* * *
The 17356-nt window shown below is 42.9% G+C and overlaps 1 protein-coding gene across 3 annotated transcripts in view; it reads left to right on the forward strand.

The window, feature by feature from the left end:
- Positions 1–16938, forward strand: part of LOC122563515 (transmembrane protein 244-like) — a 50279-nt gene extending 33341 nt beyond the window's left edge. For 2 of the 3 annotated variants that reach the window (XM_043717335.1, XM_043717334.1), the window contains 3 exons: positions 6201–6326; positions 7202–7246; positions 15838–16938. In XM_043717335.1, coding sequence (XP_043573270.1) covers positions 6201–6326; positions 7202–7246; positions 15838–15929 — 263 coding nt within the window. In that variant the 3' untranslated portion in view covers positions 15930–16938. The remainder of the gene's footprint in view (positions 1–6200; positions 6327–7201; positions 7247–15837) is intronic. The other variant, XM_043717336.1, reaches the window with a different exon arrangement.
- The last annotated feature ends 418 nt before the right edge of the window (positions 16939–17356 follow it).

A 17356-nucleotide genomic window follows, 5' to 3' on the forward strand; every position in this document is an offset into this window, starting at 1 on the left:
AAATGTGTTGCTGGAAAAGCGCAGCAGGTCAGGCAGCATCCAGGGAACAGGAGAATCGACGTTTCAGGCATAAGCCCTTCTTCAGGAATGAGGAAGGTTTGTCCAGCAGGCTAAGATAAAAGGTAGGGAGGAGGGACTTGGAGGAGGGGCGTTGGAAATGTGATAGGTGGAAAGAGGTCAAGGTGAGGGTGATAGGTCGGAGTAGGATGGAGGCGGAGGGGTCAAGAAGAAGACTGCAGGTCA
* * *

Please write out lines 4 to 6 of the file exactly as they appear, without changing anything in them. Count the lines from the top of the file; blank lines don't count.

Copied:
- The last annotated feature ends 418 nt before the right edge of the window (positions 16939–17356 follow it).

A 17356-nucleotide genomic window follows, 5' to 3' on the forward strand; every position in this document is an offset into this window, starting at 1 on the left:
AAATGTGTTGCTGGAAAAGCGCAGCAGGTCAGGCAGCATCCAGGGAACAGGAGAATCGACGTTTCAGGCATAAGCCCTTCTTCAGGAATGAGGAAGGTTTGTCCAGCAGGCTAAGATAAAAGGTAGGGAGGAGGGACTTGGAGGAGGGGCGTTGGAAATGTGATAGGTGGAAAGAGGTCAAGGTGAGGGTGATAGGTCGGAGTAGGATGGAGGCGGAGGGGTCAAGAAGAAGACTGCAGGTCA